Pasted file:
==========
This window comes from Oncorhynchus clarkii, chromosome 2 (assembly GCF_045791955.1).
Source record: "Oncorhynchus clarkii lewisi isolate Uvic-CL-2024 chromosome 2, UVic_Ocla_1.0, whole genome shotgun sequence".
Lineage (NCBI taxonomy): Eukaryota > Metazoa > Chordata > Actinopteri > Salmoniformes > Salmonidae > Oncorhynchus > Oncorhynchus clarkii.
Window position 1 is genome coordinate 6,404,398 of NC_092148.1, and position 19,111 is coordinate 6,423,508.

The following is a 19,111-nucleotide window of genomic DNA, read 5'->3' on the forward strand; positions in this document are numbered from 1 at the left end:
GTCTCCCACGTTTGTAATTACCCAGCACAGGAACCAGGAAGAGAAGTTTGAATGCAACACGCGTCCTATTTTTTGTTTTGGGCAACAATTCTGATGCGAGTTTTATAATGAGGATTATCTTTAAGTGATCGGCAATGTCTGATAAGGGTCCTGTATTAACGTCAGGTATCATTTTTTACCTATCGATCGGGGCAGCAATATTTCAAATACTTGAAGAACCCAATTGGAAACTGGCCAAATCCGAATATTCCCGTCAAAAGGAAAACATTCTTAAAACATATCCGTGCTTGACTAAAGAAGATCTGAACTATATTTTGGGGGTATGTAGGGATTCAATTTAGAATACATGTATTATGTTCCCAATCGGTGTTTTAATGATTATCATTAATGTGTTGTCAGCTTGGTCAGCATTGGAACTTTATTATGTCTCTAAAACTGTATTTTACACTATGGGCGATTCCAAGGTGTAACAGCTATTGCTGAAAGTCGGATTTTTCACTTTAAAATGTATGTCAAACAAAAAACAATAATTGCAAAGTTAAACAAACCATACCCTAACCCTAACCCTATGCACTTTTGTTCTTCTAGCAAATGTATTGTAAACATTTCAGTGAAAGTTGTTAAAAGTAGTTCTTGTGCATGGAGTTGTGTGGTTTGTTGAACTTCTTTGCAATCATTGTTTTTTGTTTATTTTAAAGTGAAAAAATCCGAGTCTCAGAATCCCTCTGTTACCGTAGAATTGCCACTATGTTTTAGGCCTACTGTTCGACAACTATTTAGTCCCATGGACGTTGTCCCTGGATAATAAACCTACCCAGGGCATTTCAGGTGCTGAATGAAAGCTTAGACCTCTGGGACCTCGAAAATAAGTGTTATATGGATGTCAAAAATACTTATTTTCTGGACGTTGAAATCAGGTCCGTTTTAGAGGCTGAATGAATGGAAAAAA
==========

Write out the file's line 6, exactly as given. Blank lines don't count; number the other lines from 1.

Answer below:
GTCTCCCACGTTTGTAATTACCCAGCACAGGAACCAGGAAGAGAAGTTTGAATGCAACACGCGTCCTATTTTTTGTTTTGGGCAACAATTCTGATGCGAGTTTTATAATGAGGATTATCTTTAAGTGATCGGCAATGTCTGATAAGGGTCCTGTATTAACGTCAGGTATCATTTTTTACCTATCGATCGGGGCAGCAATATTTCAAATACTTGAAGAACCCAATTGGAAACTGGCCAAATCCGAATATTCCCGTCAAAAGGAAAACATTCTTAAAACATATCCGTGCTTGACTAAAGAAGATCTGAACTATATTTTGGGGGTATGTAGGGATTCAATTTAGAATACATGTATTATGTTCCCAATCGGTGTTTTAATGATTATCATTAATGTGTTGTCAGCTTGGTCAGCATTGGAACTTTATTATGTCTCTAAAACTGTATTTTACACTATGGGCGATTCCAAGGTGTAACAGCTATTGCTGAAAGTCGGATTTTTCACTTTAAAATGTATGTCAAACAAAAAACAATAATTGCAAAGTTAAACAAACCATACCCTAACCCTAACCCTATGCACTTTTGTTCTTCTAGCAAATGTATTGTAAACATTTCAGTGAAAGTTGTTAAAAGTAGTTCTTGTGCATGGAGTTGTGTGGTTTGTTGAACTTCTTTGCAATCATTGTTTTTTGTTTATTTTAAAGTGAAAAAATCCGAGTCTCAGAATCCCTCTGTTACCGTAGAATTGCCACTATGTTTTAGGCCTACTGTTCGACAACTATTTAGTCCCATGGACGTTGTCCCTGGATAATAAACCTACCCAGGGCATTTCAGGTGCTGAATGAAAGCTTAGACCTCTGGGACCTCGAAAATAAGTGTTATATGGATGTCAAAAATACTTATTTTCTGGACGTTGAAATCAGGTCCGTTTTAGAGGCTGAATGAATGGAAAAAA